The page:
i was leaving my fifty-eighth year

when a thumb of ice

stamped itself hard near my heart

you have your own story

you know about the fears the tears

the scar of disbelief

you know that the saddest lies

are the ones we tell ourselves

you know how dangerous it is

to be born with breasts

you know how dangerous it is

to wear dark skin

i was leaving my fifty-eighth year

when i woke into the winter

of a cold and mortal body

thin icicles hanging off

the one mad nipple weeping

have we not been good children

did we not inherit the earth

but you must know all about this

from your own shivering life

Lucille Clifton is a poet, fiction writer, and author of children’s books. Her volume, Blessing the Boats: New and Selected Poems 1969–1999, won the 2000 National Book Award for Poetry.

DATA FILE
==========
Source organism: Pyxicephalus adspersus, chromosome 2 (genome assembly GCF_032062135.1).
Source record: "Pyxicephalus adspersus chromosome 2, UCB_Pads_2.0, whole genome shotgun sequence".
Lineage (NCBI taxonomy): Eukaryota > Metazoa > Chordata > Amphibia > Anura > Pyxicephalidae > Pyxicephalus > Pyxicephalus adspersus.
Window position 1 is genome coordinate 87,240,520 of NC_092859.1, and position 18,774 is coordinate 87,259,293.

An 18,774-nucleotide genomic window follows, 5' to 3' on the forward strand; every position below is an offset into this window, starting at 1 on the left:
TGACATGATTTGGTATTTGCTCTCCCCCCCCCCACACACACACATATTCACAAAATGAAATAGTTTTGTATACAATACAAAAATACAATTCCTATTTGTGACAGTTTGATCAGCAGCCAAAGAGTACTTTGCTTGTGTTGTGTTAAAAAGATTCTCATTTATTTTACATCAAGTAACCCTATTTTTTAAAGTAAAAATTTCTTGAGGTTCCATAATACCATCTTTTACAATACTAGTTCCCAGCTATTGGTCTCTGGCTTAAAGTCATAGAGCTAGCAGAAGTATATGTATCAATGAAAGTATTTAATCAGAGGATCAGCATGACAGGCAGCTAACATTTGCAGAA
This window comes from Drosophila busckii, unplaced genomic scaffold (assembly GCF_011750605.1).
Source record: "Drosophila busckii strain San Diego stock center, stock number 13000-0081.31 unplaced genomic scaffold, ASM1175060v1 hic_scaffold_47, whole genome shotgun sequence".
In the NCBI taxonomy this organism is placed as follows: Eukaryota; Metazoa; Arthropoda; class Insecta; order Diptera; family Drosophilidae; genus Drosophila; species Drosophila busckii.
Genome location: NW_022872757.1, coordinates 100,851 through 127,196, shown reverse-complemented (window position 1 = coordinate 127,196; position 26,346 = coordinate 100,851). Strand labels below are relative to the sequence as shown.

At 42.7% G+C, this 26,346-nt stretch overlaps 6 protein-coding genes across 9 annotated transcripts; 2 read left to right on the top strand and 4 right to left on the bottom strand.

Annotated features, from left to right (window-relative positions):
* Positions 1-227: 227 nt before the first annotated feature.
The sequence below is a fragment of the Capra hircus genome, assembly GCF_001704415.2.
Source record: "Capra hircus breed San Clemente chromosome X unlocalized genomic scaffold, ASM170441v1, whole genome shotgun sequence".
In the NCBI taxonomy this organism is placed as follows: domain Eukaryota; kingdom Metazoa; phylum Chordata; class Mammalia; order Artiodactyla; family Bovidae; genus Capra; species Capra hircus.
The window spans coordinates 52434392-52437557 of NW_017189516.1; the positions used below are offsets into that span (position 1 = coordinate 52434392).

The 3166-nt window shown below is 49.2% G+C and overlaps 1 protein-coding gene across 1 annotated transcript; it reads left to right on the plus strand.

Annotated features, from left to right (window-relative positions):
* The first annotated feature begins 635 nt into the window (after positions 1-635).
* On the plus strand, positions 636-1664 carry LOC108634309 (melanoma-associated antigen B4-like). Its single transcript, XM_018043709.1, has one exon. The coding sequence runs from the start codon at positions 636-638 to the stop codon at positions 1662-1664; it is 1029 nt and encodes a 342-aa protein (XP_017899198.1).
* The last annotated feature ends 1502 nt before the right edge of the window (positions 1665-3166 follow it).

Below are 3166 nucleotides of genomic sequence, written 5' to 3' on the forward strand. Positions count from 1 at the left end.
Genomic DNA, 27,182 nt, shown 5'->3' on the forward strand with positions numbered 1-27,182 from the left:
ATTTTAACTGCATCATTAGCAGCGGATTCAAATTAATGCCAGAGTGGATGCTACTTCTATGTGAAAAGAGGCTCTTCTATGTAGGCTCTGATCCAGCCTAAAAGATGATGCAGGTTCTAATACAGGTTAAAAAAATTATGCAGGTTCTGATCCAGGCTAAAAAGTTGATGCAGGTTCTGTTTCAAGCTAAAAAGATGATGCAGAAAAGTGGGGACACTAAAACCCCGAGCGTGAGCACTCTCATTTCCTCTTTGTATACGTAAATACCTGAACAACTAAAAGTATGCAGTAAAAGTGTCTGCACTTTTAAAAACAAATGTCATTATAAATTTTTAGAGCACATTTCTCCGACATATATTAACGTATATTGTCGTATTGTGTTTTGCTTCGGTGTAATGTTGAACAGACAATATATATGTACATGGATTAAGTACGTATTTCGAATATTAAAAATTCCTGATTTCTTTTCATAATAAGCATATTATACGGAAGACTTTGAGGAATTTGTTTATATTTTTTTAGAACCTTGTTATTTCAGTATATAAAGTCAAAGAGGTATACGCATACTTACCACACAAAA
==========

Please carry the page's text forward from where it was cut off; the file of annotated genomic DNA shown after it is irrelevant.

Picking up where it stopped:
In 2007 she received the Ruth Lilly Poetry Prize, which honors a living U.S. poet whose lifetime accomplishments warrant extraordinary recognition. This year, 2010, she was awarded the Frost Medal from the Poetry Society of America in honor of “distinguished lifetime service to American poetry.” Lucille Clifton passed away just a few weeks ago, on February 13. The poem “1994” is from The Terrible Stories © 1996, published by BOA Editions, Ltd., and is used with permission.

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Comments

CuddleFish March 8, 2010 @ 7:03 a.m.

Ms. Clifton was to receive the award in April, God Bless her.

RIP, a great poet.

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